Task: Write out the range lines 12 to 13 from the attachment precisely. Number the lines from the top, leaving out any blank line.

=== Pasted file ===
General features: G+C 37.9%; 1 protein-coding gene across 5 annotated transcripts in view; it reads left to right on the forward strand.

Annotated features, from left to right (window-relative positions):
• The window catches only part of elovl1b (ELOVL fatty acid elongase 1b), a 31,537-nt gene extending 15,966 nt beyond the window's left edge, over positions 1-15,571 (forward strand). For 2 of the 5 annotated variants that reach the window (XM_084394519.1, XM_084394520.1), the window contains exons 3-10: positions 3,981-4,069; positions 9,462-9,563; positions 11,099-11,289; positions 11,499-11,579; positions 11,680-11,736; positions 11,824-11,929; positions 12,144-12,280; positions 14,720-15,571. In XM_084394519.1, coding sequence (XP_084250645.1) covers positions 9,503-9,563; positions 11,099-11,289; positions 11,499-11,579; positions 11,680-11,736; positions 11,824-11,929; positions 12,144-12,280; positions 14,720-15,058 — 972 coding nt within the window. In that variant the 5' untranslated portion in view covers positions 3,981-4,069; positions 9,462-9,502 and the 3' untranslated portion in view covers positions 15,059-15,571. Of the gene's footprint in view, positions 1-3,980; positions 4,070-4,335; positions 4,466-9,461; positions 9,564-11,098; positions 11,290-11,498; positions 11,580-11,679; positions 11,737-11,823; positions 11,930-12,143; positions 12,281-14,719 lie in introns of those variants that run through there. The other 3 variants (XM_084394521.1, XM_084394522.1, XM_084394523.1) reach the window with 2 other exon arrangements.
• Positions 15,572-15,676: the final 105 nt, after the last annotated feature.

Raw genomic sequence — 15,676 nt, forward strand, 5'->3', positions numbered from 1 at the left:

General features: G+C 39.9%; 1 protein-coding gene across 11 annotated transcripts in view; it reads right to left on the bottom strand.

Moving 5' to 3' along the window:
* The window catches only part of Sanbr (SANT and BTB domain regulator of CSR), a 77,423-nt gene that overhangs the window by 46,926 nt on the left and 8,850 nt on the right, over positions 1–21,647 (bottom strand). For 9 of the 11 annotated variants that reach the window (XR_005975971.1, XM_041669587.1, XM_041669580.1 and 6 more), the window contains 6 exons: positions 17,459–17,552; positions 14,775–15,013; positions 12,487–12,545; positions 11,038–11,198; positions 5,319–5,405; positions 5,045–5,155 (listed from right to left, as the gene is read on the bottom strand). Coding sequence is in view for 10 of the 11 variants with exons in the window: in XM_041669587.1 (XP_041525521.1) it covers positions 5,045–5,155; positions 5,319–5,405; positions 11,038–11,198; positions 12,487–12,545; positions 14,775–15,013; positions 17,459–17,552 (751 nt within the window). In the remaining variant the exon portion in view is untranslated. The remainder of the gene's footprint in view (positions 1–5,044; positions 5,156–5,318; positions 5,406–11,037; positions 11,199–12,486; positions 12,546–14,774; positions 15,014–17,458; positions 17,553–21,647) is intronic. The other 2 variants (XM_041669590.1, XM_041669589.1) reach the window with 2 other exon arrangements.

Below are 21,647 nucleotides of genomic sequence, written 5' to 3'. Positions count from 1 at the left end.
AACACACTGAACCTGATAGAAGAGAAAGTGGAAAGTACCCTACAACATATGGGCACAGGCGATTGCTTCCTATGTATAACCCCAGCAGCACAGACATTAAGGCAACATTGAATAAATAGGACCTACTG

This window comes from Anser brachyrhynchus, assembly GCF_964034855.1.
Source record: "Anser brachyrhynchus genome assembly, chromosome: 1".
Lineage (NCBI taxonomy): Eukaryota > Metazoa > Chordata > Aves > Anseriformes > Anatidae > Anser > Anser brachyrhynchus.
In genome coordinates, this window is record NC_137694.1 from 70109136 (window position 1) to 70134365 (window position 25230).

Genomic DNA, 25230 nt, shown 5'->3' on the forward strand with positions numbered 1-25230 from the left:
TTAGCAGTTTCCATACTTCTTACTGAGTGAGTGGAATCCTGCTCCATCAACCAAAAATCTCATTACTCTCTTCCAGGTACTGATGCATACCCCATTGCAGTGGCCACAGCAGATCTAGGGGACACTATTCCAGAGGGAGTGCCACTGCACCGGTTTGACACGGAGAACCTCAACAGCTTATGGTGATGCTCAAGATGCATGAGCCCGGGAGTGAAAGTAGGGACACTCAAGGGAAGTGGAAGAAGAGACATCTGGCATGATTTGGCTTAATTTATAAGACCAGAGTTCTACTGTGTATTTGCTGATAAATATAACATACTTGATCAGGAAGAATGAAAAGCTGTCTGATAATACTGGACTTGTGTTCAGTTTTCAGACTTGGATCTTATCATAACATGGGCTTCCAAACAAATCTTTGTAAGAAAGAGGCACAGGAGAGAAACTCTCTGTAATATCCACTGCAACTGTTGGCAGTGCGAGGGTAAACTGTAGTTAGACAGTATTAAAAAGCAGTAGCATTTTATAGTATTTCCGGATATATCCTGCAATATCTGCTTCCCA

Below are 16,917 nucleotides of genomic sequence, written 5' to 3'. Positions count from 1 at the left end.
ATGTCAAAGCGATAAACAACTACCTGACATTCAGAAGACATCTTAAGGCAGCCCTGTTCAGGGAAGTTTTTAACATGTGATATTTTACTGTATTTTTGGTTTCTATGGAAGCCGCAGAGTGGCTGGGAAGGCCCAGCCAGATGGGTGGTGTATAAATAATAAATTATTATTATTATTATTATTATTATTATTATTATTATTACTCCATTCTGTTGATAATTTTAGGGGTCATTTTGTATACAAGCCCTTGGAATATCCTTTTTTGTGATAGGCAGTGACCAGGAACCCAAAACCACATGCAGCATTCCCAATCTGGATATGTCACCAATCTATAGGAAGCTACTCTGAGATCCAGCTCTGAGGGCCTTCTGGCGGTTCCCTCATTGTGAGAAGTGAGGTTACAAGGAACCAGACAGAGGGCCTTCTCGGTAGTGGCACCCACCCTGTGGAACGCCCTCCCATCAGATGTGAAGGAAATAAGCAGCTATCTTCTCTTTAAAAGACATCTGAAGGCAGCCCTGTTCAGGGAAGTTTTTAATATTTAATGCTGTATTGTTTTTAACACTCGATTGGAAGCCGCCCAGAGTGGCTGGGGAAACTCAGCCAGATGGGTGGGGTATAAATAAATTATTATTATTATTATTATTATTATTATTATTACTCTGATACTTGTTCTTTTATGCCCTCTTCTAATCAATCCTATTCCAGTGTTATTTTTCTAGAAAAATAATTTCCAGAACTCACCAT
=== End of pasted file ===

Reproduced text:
Source record: "Anser brachyrhynchus genome assembly, chromosome: 1".
Lineage (NCBI taxonomy): Eukaryota > Metazoa > Chordata > Aves > Anseriformes > Anatidae > Anser > Anser brachyrhynchus.